b) - acquiring (815, 805) personalization data relating to a user of the data carrier by the personalization system (100) from the card issuer management system (150),
c) - transferring the personalization data relating to the user of the data carrier to the personalization system (130) in a manner specified by equipment characteristic data, and
d) - personalising and issuing of the data carrier at the personalization equipment (130),
further characterised by the steps of:
e) - acquiring (801) a personalization equipment identifier from the card issuer management system (150), and
f) - acquiring the equipment characteristic data for a personalization equipment type corresponding to said personalization equipment from a record in a database (126) identified by the personalization equipment identifier;
g) wherein the personalization system controls the personalization equipment; and wherein,
h) included in the equipment characteristic data, is a set of personalization programming control commands which control operation of the personalization equipment."
In the present decision, the Board relies on the feature analysis a) to h), as mentioned in the decision under appeal and reproduced in the statement setting out the grounds of appeal.
Independent claim 12 is correspondingly formulated and concerns a personalization system.
Reasons for the Decision
1. The appeal is admissible.
2. Respondent's request
2.1 The respondent did not file any explicit request during the appeal proceedings. In its submission of 22 November 2016 the respondent only requested that a "decision be issued on the basis of the previous written submissions that the applicant has made".
2.2 It is established jurisprudence that in opposition appeal proceedings, in the absence of a request or reply from a respondent (patent proprietor), a Board of appeal must still examine the appeal (Article 110 EPC) and decide on it (Article 111 EPC 1973) (cf. e.g. decision T0501/92, OJ 1996, 261, Headnote IV).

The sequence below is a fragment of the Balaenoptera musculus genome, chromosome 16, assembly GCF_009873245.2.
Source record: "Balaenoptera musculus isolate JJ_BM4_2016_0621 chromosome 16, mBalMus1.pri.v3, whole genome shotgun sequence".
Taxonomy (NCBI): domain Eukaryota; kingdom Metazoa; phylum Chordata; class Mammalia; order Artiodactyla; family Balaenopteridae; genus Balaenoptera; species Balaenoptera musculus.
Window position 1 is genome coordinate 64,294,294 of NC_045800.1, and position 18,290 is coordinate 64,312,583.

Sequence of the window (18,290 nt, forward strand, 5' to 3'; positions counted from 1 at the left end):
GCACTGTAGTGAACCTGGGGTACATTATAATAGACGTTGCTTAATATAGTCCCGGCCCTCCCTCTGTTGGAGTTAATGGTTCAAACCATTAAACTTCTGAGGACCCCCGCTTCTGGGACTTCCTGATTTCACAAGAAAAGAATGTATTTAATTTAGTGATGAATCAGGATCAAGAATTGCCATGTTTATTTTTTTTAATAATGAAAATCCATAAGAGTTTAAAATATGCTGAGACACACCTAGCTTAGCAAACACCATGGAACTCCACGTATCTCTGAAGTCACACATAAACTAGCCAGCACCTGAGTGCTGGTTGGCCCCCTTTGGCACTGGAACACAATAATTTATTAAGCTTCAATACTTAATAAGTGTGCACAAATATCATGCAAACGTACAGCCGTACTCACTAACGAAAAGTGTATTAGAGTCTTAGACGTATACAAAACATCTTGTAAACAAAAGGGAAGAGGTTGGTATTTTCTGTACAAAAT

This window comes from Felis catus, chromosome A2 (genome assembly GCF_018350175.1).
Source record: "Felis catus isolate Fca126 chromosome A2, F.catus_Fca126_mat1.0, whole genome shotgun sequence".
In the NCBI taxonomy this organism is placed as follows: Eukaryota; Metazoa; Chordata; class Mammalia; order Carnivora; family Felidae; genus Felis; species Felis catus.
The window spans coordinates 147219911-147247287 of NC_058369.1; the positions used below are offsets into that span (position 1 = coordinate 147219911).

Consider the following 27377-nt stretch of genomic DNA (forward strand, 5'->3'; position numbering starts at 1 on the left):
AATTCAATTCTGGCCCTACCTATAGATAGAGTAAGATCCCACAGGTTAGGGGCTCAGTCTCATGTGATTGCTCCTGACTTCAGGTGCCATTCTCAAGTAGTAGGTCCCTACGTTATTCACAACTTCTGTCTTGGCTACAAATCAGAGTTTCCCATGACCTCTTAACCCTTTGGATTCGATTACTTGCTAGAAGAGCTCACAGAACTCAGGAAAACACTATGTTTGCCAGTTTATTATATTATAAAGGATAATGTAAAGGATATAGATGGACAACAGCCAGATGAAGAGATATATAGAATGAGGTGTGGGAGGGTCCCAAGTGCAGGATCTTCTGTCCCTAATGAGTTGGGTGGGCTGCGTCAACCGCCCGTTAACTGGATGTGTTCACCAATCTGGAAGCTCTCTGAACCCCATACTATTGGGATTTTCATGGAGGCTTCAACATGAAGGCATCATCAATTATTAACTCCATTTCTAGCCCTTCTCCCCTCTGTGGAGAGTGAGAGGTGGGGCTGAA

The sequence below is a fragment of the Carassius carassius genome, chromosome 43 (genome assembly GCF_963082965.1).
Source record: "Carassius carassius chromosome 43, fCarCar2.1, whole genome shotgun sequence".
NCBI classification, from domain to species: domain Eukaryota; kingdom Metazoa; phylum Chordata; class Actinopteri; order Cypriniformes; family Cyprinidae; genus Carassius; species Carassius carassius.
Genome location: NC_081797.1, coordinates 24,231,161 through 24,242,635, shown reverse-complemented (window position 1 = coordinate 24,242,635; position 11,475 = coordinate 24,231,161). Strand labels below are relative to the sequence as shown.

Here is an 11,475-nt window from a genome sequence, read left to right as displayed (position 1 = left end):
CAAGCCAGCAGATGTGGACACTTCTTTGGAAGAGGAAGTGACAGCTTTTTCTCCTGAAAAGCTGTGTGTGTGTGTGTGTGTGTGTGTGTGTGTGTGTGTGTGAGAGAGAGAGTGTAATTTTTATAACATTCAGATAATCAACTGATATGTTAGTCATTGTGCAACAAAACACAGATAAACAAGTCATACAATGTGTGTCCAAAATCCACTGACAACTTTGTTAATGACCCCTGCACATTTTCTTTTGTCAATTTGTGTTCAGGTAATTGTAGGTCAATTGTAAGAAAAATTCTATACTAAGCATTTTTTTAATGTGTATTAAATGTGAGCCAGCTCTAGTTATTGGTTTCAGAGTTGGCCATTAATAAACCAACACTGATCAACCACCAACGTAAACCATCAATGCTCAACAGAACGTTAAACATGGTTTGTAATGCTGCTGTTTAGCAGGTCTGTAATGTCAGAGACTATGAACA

Therefore, in the present case in which the respondent only requested that a decision on the appeal be issued, the Board has to verify whether the appellant's submissions with regard to the patent as maintained by the Opposition Division are well-founded or not.
2.3 It is also established jurisprudence that appeal proceedings are wholly separate and independent from the first instance proceedings (cf. Case Law of the Boards of Appeal, 8th edition, July 2016, section IV.E.1). In particular, in the already cited decision T0501/92 the Board stated in section 1.1 of the Reasons that "Any statement during first instance proceedings which may affect the procedure within the first instance proceedings is not applicable in any subsequent appeal proceedings, and has to be repeated during subsequent appeal proceedings if it is to be procedurally effective during such appeal proceedings."
It follows that the third and fourth auxiliary requests underlying the decision under appeal are not procedurally effective in the appeal proceedings because the respondent failed to make a statement in this respect. The Board has to decide on the present request, i.e. the second auxiliary request on the basis of which the patent had been maintained in amended form.
3. Article 83 EPC 1973
3.1 In the statement of grounds of appeal the appellant raised for the first time an objection under Article 83 EPC 1973 against claim 19 (computer program) according to the respondent's present request. Allegedly, there was no disclosure how the computer program could execute the step of "personalizing and issuing of the data carrier at the personalization equipment" according to claim 1, to which claim 19 refers.
3.2 The opposition relied on the ground under Article 100(b) EPC 1973. However, the objection regarded another issue, i.e. "wie die Datenstruktur zum Erzeugen von tragbaren, programmierten Datenträgern aufgebaut sein könnte" (cf. notice of opposition, point III.3.1 of the reasons).
3.3 According to Article 12(4) RPBA the Board has the power to hold inadmissible facts, evidence or requests which could have been presented in the first instance proceedings.
3.4 As mentioned above, the facts enforced under Article 100(b) EPC in the notice of opposition are clearly different from the facts provided for the first time in the present appeal proceedings. Moreover, the feature that the computer program comprises instructions for executing all the steps of claim 1 was already present in claim 24 of the granted patent. The Board sees no reason why the objection at issue was submitted so late. The appellant also provided no reasons in this respect.
3.5 Hence, the Board holds inadmissible under Article 12(4) RPBA the new objection unjustifiably raised with the grounds of appeal under the, however, validly enforced ground for opposition according to Article 100(b) EPC 1973.
4. Article 123(2) EPC